Family of Dougie Hampson call on NSW Attorney-General to demand inquest

Last Updated on 04/08/2022 by National Justice Project

The father and mother of a man who died of perforated ulcers after being sent home from Dubbo Hospital in 2021 are calling on the NSW Attorney-General to intervene and demand an inquest into their son’s death.

In August 2021, 36-year-old Ricky “Dougie” Hampson Jr, a proud Kamilaroi/Dunghutti man, presented to Dubbo Hospital with severe stomach pain, a highly elevated heart rate and a ‘popping’ and ‘tearing’ sensation in his stomach. 

Rather than being properly examined and given a scan or X-ray, the father of 8 children was sedated, given a cocktail of opioids and painkillers, monitored, discharged, and told by hospital staff to go home and simply ‘drink water’. 

Within hours, Dougie was pronounced dead. He would have survived had he been examined properly.

Two perforated ulcers had torn his stomach lining and bowel wall. He also tested positive for COVID while in hospital care, which he was never informed of. 

Now, after almost a year of waiting for answers as to why prejudice led to their son’s preventable death. Dougie’s father, Ricky Hampson Snr, and mother, Lydia Chatfield are calling on the NSW Attorney-General to demand a coronial inquest into their son’s death to examine why Dougie was denied appropriate treatment and discharged from Dubbo Hospital. 

Their petition addressed to the NSW Attorney General and NSW Coroner, demanding accountability and urgent changes to the way Aboriginal people are treated in the NSW health system, has quickly gathered pace. As of today, over 12,600 signatories have joined the family in calling for an inquest into their son’s tragic, avoidable death. 

“Dougie was only 36-year-old and leaves behind a loving family who miss him every day,” said Ricky Hampson Snr. “He was a family man and what he loved most was spending time with his children and grandson. He was the light of any celebration – he was the one who made everyone laugh. We are in a world of darkness now that he isn’t around.” 

“It beggars belief that in 2022, in a country like Australia, someone as young as my son could be denied proper care at a hospital and subsequently die from a ruptured stomach ulcer. But, unfortunately, this is a shockingly common thread among my community when they go through the NSW health system.”

In 2021, an inquest into the death of 27-year-old Wiradjuri woman Naomi Williams at Tumut Hospital concluded that implicit bias had led to the hospital’s clear and ongoing inadequacies in her care.  

The CEO of the National Justice Project and UTS and Macquarie University Adjunct ProfessorGeorge Newhouse, who is legally representing Mr Hampson Snr and Ms Chatfield, said that the inquest into Naomi Williams’ death had established that prejudice and bias against Aboriginal people in the health system can harm or even kill.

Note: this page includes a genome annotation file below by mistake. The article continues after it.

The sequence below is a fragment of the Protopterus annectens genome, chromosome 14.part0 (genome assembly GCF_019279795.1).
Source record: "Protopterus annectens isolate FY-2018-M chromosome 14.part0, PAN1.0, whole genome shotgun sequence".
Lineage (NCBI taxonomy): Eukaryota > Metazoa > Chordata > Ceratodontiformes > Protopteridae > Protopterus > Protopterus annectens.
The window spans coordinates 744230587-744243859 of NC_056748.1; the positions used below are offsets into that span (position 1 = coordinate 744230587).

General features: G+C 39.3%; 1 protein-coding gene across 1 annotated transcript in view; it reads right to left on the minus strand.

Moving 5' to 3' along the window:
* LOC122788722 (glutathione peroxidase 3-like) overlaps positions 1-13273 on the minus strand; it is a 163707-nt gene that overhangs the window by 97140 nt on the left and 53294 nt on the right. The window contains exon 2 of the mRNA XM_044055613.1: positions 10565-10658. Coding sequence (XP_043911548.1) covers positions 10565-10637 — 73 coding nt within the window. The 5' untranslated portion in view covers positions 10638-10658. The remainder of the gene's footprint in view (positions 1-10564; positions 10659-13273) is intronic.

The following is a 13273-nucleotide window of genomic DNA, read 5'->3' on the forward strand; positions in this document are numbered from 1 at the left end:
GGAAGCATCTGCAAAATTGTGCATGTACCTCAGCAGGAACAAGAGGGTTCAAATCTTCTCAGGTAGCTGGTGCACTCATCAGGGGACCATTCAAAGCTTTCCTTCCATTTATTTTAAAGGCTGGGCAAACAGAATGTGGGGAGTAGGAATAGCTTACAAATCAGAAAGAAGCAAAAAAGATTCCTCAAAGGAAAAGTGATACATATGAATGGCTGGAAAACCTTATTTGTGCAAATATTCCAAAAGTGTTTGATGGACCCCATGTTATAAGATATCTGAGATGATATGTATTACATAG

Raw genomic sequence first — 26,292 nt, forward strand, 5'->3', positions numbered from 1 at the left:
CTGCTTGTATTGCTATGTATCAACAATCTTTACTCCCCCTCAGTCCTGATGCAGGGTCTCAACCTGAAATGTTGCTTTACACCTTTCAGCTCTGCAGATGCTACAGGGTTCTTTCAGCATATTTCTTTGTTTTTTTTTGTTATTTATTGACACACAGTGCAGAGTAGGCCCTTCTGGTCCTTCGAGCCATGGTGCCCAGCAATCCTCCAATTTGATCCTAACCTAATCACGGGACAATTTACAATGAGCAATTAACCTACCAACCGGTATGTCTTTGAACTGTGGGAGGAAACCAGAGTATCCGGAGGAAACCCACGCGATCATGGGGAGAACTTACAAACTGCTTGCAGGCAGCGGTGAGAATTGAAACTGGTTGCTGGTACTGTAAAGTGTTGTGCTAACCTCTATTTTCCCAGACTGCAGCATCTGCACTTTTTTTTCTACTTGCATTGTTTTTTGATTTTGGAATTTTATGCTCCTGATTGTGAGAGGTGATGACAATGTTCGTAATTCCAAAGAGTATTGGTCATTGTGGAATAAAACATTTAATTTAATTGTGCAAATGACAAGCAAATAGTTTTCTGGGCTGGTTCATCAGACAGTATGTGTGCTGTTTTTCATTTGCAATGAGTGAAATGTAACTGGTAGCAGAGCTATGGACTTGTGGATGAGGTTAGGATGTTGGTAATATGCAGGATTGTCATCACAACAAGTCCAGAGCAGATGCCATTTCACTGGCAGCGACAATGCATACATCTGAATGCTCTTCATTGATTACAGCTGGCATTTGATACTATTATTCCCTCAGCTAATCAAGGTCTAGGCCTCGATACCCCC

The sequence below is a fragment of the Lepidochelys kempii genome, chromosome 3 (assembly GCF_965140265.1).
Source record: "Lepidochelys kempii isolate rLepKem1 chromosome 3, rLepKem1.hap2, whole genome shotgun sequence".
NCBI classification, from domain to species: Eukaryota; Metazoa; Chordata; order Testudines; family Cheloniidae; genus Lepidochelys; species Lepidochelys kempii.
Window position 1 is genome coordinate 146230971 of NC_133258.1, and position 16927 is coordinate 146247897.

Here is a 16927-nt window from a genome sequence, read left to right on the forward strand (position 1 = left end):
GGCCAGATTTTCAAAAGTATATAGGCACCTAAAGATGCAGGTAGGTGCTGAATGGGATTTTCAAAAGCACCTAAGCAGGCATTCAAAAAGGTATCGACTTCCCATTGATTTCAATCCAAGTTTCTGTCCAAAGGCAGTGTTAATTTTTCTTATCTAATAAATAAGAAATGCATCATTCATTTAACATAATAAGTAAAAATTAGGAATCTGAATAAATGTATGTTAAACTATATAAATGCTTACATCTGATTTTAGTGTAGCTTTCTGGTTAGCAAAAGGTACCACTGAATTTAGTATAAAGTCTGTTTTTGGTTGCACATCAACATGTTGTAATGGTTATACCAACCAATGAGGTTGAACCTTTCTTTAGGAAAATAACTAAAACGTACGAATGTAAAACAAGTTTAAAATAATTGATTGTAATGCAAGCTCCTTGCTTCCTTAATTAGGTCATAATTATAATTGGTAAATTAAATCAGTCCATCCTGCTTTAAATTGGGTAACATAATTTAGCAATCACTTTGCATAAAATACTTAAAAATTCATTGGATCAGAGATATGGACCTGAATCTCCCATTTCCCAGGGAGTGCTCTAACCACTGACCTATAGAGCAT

“Our governments already know this is a real issue – Dougie’s parents are calling for a raft of urgent reforms, including the immediate adoption of a professional standard that requires medical practitioners to provide culturally safe care to Indigenous patients, and a requirement for hospitals to employ 24-hour Aboriginal Health Liaison Workers that visit patients in emergency care,” said Professor Newhouse. 

Professor of Indigenous Health in the Queensland University of Technology’s School of Public Health, Chelsea Watego said: “Successive National Aboriginal and Torres Strait Islander Health Plans have had as their vision a health system free of racism, however we have yet to see a willingness to examine the ways in which it is operating upon the lives and deaths of our people seeking health care.”

“Mr Hampson deserved better and so too does his family. It is not only necessary that an inquest be granted, but that it considers explicitly the role of racial stereotyping in Mr Hampson’s tragic death. Any commitment to a health system free of racism rings hollow in the face of refusals to reckon with how it is working in this moment,” said Professor Watego who is a Munanjahli and South Sea Islander woman and has over two decades of experience working in Indigenous health. 

Mr Hampson Snr said: “Unless the health professionals who failed my son are held accountable, Aboriginal people will keep dying from completely preventable causes.”

No parent should outlive their child. We hope that real change is implemented – I don’t want a single more person in our community to be failed and die due to gross failures of the health system.”